Two stellar EP’s later, Banks finally blesses us with an LP, Goddess, that unfortunately proves to be another “safe” release to add to the shelves of the incredibly average and dull year of 2014.
Now, that might sound a little harsh, but allow me to preface that with some kinder truths. Banks caught my attention early last year when I heard her as a part of BBC Radio 1’s Zane Lowe’s afternoon mix, and ever since hearing her voice it was love at first note and its fair to say I developed a massive appreciation for both of her 2013 projects, Fall Over, and London. Both were refreshing and consistent in their own rights, and had slid into my regular rotation. London as an entity itself was shaping up to be a prologue of sorts—a precursor to something much more amazing and flawless to come. However, whatever sentiments and feelings of sheer refreshment and cleansing that was to be had with her 2013 EP, her debut album Goddess, suffered from the syndrome of batting second. The blatant reality is that outside of being a sonically pleasing album, Goddess doesn’t have very much going for it. Cascaded and drowned in the spaced-out, cloudy synth beats of yesteryear, Banks’ flat, gentle vocal performances does little to save this project from the ordinary.
The first half of the album is one that seems like one long smear of Clams Casino or Shlohmo throwaway beats, with songs like the intro, “Alibi” and “Brain” being as sonically insipid and tedious as possible. Lyrically, though, when she sounds good over these instrumentals it’s because she’s doing her best Kiss Land-era The Weeknd impression. The first portion of the album does have it’s saving grace, though, but only when it’s as acoustic as possible. Banks’ cadence works well over the authentic, acoustic “Waiting Game”, and her songwriting is glaringly prominent and honest as well, as she pens personal declarations like “I wanna lean on your shoulder/I wish I was allowed but I don’t wanna cause any pain”. It is these personal glimpses that remind me of the appeal of her EP’s, and how her honesty in her writing was very striking and transparent. “You Should Know Where I’m Coming From” is also an acoustic, raw beat, but her vocal performance here is undoubtedly a standout on the project. It is one of the few gems on the record that I can only wish she emulated more often on this LP.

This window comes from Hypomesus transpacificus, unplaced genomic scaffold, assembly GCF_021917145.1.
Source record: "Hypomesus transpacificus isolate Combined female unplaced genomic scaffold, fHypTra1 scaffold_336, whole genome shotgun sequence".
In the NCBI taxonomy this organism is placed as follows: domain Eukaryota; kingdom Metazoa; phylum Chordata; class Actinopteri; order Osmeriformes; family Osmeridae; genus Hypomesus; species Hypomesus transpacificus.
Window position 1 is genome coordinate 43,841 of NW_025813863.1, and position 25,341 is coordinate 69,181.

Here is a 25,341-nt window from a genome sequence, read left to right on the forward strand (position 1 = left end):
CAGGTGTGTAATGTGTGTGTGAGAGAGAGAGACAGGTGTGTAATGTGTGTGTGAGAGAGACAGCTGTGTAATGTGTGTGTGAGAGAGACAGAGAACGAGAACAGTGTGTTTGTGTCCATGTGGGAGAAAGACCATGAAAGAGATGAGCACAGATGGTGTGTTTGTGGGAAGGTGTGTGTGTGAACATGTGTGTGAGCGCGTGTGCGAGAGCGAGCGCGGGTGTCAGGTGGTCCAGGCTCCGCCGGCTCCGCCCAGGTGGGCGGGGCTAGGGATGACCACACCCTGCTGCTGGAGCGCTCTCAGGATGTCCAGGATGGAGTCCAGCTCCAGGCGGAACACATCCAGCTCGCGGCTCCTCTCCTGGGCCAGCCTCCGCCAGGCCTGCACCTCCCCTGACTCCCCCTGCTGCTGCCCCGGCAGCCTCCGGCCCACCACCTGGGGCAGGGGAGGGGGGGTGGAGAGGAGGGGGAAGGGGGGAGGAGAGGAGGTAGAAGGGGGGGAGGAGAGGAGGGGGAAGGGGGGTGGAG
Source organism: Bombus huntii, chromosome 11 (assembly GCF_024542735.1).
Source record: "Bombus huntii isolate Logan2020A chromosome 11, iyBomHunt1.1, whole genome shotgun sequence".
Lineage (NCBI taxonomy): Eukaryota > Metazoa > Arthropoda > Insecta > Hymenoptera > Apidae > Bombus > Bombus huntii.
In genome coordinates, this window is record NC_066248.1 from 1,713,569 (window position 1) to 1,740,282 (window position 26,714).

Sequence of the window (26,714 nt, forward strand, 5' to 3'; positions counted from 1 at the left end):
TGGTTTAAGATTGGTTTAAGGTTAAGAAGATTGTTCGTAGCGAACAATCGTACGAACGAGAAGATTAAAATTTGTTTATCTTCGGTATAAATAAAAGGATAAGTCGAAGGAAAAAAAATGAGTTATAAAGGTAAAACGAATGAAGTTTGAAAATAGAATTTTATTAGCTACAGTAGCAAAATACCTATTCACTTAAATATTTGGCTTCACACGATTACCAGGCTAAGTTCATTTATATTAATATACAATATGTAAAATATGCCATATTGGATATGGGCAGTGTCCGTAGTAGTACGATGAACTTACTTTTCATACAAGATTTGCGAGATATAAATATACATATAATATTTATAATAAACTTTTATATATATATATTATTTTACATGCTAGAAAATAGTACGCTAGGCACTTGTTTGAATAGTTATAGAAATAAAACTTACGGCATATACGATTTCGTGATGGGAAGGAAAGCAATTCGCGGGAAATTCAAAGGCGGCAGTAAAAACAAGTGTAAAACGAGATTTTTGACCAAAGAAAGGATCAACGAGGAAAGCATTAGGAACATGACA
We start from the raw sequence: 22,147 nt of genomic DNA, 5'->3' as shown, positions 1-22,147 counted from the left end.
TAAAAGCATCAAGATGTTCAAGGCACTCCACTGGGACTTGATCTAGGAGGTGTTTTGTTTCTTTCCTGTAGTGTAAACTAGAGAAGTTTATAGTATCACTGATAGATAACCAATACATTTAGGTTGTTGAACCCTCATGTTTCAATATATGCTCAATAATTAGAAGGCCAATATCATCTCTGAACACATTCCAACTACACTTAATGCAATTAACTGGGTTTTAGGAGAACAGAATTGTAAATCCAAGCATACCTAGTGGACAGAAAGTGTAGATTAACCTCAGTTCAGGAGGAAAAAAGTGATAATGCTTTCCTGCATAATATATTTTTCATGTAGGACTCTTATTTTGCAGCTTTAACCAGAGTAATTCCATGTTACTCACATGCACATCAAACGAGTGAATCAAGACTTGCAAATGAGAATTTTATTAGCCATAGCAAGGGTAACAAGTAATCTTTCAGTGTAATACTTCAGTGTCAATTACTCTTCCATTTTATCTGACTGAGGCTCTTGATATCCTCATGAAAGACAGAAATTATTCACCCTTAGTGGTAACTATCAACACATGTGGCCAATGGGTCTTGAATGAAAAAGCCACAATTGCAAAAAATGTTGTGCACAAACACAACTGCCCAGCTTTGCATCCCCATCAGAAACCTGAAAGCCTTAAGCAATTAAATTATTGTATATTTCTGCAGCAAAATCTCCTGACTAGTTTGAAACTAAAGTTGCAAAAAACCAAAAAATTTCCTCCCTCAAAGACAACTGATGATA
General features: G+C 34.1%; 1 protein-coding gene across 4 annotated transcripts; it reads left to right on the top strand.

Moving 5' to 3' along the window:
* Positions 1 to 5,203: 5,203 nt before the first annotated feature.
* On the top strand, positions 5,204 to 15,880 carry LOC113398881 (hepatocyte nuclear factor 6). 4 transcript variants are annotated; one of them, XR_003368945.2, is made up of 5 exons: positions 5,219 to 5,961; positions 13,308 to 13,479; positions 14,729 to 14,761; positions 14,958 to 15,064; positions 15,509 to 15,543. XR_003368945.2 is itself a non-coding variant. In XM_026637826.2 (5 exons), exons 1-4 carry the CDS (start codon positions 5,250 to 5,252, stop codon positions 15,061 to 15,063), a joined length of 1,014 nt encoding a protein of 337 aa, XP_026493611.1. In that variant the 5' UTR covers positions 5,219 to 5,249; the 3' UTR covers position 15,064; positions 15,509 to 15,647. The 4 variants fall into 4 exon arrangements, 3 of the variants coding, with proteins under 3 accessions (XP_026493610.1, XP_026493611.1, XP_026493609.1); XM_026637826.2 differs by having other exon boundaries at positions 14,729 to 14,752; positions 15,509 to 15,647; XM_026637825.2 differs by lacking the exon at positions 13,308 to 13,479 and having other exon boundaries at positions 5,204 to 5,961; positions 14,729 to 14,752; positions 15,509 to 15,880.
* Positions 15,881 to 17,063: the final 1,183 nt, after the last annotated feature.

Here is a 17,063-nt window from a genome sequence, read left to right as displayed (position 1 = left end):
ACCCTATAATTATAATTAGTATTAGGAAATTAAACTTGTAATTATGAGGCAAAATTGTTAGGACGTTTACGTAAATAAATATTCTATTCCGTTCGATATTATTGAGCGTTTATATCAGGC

Still, she chooses to replicate her recycled neo-R&B sound for the duration of the album, and it only ends up paying off a few times. Through the murky, average tempos of “Stick” and “Someone New”, gems like “Drowning”, a suffocating, sensual song that uses the sharper side of her style, and “Change”, which sports a beat that sounds like a song we forgot about on the xx’s album, yet she chooses to dance and play with a pop-melody as she bobs up and down on the gentle, serene chords. “Warm Water” sounds eerily similar to the Miguel’s Kaleidoscope Dream smash “Adorn”, but it is still an interesting song as she chooses to once again tap into her poppy songwriting abilities to make it catchy enough to enjoy.
That is where the highlights stop for this LP, however. Banks definitely falls not to mediocrity, but to the familiar, plastic remains of the R&B innovations of years past, following in a tradition of disappointing albums from anticipated artists in 2014. It is a sincere hope and wish that Banks uses this album not to be looked upon as a failure or shortcoming necessarily, but a stepping stone to something greater. At the end of this project, it doesn’t exactly leave you disappointed because of what she did do, it’s more of the omission of what she could’ve done. Goddess was lacking innovation, inspiration, and the invigorating qualities that her past projects held close to their chest.